Justice Sonia Sotomayor, the high court’s newest addition, was given the honor of issuing the first ruling of the Supreme Court’s term yesterday. On its face, the case — about the right to appeal a judge’s order to disclose confidential attorney-client communications — doesn’t look very controversial, and was decided unanimously. But it was closely watched for its potential implications for other, highly controversial cases in which the government is arguing the right to protect what it calls “state secrets” from being produced in federal court.
Yesterday’s ruling involved an employment case. Norman Carpenter had sued Mohawk Industries after he was fired, claiming he was only fired because he’d complained that the company was hiring undocumented workers. Unbeknownst to Carpenter, the company was already being sued for allegedly trying to drive down wages by doing just that. Carpenter claimed one of Mohawk’s lawyers pressured him to recant his claims, and that he was fired because he refused.
The conflict heated up when Carpenter tried to get documents revealing what was said in that conversation with the company’s lawyer. The company refused to turn them over, citing attorney-client privilege. But the court said the company had waived that privilege already in various ways, and ordered them turned over. The company appealed.
In the appeal, the U.S. government filed a friend-of-the-court brief supporting Carpenter, but went out of its way to argue that while the employer should not have the right to an immediate appeal, if the government were involved and the disclosure involved state secrets, then the government should have that right. According to the Justice Department:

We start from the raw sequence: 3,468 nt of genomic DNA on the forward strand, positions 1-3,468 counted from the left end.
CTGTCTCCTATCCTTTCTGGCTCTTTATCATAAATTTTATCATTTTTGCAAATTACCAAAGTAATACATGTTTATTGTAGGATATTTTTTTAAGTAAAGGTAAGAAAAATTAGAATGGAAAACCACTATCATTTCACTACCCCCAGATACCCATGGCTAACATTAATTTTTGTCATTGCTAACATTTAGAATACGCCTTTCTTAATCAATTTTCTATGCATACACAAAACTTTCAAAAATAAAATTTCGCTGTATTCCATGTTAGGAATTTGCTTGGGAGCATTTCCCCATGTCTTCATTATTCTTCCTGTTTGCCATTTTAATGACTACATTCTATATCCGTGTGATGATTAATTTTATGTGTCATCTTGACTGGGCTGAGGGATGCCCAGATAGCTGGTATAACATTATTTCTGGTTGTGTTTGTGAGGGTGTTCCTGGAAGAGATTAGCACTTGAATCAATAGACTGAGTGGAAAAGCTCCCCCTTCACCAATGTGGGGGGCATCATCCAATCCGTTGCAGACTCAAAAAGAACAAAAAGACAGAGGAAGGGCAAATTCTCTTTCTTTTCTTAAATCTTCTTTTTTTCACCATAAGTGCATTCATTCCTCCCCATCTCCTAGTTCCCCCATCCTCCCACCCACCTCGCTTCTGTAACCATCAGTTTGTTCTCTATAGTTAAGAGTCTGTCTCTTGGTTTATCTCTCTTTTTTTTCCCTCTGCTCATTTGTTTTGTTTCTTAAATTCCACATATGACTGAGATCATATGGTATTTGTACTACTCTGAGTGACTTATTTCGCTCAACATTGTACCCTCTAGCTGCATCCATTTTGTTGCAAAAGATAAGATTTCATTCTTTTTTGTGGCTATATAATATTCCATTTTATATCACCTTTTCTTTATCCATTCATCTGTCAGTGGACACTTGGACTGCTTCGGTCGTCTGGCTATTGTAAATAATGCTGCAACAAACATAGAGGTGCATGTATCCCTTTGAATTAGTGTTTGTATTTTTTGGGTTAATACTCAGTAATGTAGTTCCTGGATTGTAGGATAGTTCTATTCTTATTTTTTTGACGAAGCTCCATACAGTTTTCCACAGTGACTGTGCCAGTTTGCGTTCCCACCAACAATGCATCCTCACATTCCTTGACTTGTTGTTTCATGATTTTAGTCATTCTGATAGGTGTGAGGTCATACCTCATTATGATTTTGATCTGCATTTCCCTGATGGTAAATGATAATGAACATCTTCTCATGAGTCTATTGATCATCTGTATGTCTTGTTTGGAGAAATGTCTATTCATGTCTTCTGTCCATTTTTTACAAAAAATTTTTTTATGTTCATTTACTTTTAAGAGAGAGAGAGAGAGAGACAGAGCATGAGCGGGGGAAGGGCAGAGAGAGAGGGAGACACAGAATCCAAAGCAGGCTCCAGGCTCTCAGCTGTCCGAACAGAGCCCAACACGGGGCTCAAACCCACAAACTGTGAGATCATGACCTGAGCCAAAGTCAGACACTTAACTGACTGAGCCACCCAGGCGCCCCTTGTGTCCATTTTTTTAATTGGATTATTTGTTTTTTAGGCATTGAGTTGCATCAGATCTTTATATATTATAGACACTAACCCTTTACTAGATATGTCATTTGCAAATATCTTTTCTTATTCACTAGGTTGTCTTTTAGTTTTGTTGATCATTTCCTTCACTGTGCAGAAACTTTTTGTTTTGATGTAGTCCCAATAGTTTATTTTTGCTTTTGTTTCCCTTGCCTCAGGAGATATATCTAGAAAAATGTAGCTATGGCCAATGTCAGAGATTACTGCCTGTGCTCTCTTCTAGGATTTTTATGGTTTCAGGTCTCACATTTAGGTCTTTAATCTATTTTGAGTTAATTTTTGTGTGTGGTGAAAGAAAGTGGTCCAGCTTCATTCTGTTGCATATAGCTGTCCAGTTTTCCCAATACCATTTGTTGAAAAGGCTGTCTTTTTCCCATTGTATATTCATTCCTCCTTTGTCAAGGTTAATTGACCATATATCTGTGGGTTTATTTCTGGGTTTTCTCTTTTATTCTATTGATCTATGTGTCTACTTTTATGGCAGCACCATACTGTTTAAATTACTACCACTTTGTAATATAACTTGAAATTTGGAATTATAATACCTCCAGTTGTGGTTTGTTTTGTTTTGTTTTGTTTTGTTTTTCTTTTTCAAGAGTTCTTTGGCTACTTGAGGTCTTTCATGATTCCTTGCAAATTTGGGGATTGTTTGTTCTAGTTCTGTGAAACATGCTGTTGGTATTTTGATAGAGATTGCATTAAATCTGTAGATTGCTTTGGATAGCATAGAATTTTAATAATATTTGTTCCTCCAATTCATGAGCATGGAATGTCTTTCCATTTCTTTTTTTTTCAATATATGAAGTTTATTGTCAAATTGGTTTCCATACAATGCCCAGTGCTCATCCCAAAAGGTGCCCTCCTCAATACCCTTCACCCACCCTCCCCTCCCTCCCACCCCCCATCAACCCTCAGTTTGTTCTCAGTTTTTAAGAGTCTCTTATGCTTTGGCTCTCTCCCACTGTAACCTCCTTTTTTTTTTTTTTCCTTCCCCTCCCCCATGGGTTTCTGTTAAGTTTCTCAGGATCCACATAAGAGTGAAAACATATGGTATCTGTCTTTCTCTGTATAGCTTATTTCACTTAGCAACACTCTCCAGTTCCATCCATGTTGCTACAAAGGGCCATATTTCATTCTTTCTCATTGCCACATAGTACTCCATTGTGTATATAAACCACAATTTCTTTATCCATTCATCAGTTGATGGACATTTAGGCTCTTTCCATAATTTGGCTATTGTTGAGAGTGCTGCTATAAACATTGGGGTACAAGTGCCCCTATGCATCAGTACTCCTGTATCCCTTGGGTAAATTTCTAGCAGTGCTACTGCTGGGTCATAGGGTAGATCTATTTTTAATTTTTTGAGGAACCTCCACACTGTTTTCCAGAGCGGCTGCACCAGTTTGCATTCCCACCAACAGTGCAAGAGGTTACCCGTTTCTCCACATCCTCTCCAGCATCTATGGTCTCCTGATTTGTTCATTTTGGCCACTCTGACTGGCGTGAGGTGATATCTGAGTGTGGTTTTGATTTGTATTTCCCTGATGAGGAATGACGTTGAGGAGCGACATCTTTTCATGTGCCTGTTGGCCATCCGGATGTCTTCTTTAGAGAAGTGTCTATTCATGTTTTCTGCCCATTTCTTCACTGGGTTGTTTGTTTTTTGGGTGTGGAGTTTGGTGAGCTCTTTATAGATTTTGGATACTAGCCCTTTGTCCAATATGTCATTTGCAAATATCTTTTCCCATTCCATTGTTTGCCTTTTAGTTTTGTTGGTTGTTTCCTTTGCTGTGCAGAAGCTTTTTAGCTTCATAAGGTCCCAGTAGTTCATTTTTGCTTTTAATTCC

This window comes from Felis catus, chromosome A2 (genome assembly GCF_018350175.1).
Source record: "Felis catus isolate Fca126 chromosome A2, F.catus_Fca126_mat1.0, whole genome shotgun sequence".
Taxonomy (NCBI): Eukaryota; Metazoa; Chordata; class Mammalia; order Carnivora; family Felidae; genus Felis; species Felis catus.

Although denials of the attorney-client privilege do not meet the Court’s stringent standards for collateral order review, denials of certain governmental privileges—in light of their constitutional grounding, rare invocation, and unique importance to governmental functions—should qualify for immediate appealability. In particular, the ordered disclosure of a Presidential communication or state secret would more directly and irremediably harm the purpose of the corresponding privilege (i.e., preserving confidentiality of top-level Executive Branch communications or protecting national security) than would disclosure of attorney-client privileged information.
The Justice Department seems to have been trying to get the court to sneak a statement into its opinion about the superior importance of executive branch communications or secrets, as opposed to an ordinary run-of-the-mill company’s privilege.
Sotomayor, in her first opinion of the new term, declined to do that.